Well, #BRONTOSMASH is called that for a reason -- it's all about the bronto. (We initially called this idea by the relatively staid name "apatosaurine neck-combat hypothesis", but Mark Witton put us right.) See this post for the reasons why we proposed neck-smashing behaviour for apatosaurs in particular.

Duane Nash said...

@Robert Haan thanks and good points. Mike Taylor above cites reasons for neck battering behavior in apatosaurines in particular. But as regards mounting/dominance as I outlined in this post for Brachiosaurids and other sauropods I am more dubious for this sort of mount. For whatever reasons apatosaurines likely took combat to its zenith in sauropods. They had combat ready, clobbbering necks; robust limbs; claws on all limbs; thick hips and tail base; a whip tail. They could strike with force from all angles!! I think pinnipeds are an interesting comparison to think about. Some species have brutal combat (elephant seals) but other species fall below that level of brutality. What is also interesting to think about - and I don't know what it means - is why did titanosaurs lose the manual claw? I mean, besides combat, it could be useful for stability going down slopes, anchoring against trees when rearing, digging into stuff etc etc.... It should also be noted that the huge necks in sauropods are great, visible display structures so display/coloration/inflatable sacs/noise and other more amicable socio-sexual displays could have played an equal or even greater role than physical combat in most sauropods. Lots of room for investigation in this realm too.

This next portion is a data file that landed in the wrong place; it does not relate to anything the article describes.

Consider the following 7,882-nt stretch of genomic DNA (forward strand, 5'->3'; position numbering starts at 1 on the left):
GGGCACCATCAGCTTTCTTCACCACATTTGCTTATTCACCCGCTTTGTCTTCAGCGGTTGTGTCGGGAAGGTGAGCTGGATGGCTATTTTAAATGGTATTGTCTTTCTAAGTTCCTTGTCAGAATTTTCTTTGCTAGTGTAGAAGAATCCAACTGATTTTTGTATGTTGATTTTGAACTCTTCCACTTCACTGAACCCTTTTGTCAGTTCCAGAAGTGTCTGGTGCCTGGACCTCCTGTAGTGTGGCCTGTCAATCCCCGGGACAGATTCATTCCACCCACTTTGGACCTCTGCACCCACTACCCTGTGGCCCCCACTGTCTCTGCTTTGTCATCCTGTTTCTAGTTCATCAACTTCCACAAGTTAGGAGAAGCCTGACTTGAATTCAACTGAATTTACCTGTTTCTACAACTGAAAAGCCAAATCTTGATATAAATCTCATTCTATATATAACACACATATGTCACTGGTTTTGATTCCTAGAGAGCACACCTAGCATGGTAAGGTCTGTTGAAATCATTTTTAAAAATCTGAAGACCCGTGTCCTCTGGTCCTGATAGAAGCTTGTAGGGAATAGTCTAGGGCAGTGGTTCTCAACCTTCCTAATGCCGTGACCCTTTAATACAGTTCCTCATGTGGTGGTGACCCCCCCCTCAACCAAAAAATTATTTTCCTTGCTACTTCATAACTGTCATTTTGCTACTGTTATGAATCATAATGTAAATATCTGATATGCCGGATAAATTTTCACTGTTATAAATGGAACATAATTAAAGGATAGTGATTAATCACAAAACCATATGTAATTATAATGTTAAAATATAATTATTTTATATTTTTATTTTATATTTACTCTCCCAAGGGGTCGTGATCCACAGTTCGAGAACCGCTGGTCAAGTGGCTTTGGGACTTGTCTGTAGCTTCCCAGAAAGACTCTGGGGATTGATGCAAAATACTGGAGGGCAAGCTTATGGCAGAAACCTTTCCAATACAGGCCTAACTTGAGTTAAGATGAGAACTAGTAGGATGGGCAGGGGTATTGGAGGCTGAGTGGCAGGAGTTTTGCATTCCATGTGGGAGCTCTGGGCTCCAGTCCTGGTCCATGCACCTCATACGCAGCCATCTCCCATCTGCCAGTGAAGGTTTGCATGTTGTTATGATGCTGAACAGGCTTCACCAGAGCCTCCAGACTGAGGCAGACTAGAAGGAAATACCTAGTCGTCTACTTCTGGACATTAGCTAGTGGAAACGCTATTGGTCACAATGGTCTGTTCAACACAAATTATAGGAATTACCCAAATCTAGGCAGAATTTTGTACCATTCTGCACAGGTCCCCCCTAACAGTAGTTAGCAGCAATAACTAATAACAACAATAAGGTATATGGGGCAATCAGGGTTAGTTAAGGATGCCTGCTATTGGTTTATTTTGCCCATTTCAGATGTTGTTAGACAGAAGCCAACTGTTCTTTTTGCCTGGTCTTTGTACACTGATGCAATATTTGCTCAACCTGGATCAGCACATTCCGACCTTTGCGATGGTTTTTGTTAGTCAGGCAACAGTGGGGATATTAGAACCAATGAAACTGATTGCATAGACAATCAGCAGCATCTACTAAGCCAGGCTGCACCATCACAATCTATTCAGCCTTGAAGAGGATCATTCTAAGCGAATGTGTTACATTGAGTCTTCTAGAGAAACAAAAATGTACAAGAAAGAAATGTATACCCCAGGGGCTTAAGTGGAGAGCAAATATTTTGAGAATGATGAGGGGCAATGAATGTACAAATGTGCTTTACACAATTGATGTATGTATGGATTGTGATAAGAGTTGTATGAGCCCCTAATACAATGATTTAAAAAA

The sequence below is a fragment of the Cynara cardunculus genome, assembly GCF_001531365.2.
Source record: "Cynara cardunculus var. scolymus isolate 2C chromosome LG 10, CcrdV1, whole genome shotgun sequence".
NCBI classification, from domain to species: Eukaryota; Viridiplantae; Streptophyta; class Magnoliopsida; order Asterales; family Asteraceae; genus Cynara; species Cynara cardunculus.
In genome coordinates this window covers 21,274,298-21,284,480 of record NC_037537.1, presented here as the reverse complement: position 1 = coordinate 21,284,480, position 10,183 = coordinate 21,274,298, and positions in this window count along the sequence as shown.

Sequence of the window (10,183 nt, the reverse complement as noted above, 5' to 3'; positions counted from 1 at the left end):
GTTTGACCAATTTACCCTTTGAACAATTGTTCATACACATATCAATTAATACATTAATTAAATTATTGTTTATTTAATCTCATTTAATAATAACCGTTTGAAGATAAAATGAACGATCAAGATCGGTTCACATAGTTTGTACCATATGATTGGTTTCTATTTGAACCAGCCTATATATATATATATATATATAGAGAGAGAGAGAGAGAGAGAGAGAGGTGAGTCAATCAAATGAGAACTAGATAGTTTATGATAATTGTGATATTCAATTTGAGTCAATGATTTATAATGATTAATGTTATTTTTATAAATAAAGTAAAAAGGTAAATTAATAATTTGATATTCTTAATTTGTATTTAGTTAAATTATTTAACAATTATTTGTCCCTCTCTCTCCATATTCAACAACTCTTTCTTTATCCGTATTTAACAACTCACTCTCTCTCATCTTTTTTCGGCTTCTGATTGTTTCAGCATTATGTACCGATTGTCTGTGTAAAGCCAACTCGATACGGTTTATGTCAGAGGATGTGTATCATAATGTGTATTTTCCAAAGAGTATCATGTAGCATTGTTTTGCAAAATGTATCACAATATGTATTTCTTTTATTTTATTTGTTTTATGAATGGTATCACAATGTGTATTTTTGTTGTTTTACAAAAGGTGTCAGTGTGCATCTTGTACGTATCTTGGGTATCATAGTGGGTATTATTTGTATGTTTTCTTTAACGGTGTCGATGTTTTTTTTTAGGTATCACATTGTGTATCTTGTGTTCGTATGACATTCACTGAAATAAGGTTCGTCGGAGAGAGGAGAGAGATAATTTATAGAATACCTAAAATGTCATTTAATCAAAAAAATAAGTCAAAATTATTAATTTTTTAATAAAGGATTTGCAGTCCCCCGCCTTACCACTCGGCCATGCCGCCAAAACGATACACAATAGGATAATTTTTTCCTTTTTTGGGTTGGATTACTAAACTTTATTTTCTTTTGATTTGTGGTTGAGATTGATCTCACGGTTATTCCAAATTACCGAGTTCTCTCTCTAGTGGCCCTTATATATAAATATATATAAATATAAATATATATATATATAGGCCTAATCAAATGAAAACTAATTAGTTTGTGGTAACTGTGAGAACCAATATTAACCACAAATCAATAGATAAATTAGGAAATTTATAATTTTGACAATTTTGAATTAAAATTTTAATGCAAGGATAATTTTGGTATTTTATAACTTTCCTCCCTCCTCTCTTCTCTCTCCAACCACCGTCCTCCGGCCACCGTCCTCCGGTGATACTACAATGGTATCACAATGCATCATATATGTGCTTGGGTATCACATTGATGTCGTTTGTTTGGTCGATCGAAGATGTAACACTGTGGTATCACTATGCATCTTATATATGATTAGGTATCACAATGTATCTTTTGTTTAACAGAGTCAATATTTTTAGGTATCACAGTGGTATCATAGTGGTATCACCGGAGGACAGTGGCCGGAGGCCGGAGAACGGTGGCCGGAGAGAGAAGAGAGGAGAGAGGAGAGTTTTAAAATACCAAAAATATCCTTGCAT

Robert Haan said...

Thanks for the replies guys, now onto a slightly different but still somewhat related matter, since you did mention it Duane what do are your opinions on the vocal and auditory capabilities of sauropods , we know for instance , the complex inner structure of hadrosaur crests (Parasaurolophus , to be exact ) or the nasal passage of ankylosaurs would have , in theory enabled them , to emit sounds of distinctive frequency for the purpose of auditory communications, what is the plausibility this adaptation being existent in sauropods as well?

Duane Nash said...

I honestly have not looked into sauropod noise making that deeply but it is an interesting avenue of research - esp if that bullwhip tail idea holds merit.

Robert Haan said...

Ohh thats ok, but you're right it is definitey a subject worth looking into as a matter of fact, its something that has piqued my interest for quite some time now. Thanks for the reply.

Questioning said...

I agree, Female hypergamy is deeply rooted in the hind-brain.

Hypertardy